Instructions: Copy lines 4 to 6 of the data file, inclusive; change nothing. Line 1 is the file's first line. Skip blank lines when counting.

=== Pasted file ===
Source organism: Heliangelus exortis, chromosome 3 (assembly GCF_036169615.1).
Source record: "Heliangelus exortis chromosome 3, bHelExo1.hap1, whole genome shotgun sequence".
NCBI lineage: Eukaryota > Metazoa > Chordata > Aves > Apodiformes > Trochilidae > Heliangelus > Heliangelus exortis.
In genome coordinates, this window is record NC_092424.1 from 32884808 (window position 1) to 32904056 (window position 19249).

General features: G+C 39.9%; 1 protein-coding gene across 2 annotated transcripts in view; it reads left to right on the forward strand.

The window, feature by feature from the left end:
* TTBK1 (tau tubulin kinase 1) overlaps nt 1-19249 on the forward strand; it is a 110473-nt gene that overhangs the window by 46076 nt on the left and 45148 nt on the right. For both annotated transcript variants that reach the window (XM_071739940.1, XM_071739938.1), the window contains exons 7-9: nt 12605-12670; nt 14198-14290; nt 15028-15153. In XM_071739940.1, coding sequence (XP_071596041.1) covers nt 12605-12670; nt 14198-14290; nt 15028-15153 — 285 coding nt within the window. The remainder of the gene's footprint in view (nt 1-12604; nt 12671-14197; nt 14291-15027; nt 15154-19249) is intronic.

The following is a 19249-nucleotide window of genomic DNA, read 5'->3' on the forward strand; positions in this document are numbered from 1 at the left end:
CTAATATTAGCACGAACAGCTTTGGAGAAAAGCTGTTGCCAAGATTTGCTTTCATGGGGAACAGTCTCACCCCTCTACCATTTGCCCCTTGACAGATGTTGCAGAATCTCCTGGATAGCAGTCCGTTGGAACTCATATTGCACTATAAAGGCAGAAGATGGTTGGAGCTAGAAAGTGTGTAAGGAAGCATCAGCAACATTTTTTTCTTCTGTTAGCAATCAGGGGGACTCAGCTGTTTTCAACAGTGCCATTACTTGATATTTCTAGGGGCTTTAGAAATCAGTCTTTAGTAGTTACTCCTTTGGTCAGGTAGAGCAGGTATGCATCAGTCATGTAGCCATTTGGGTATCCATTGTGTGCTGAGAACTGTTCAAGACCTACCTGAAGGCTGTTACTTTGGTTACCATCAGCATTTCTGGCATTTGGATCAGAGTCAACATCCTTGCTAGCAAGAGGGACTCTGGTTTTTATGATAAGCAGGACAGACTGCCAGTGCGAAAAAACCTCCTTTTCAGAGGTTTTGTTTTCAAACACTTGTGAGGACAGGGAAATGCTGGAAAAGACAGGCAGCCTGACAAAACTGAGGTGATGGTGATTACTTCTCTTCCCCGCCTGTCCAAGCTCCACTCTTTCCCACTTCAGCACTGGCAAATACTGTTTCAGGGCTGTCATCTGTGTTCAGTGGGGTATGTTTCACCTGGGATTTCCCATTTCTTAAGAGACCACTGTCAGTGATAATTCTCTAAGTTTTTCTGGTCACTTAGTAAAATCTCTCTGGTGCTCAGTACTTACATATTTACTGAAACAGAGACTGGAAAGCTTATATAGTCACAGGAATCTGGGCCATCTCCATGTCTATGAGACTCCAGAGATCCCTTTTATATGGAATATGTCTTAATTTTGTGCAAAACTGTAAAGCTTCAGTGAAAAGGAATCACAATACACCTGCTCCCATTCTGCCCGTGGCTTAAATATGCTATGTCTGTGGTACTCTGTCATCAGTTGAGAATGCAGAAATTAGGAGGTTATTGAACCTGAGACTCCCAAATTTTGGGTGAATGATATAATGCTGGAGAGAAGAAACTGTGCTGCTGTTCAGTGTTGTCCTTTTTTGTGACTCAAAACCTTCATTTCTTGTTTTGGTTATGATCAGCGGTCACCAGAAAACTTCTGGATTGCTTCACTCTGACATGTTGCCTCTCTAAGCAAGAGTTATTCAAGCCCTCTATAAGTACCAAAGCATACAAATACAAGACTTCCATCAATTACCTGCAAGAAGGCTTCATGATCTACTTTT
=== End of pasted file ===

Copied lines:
In genome coordinates, this window is record NC_092424.1 from 32884808 (window position 1) to 32904056 (window position 19249).

General features: G+C 39.9%; 1 protein-coding gene across 2 annotated transcripts in view; it reads left to right on the forward strand.

The window, feature by feature from the left end: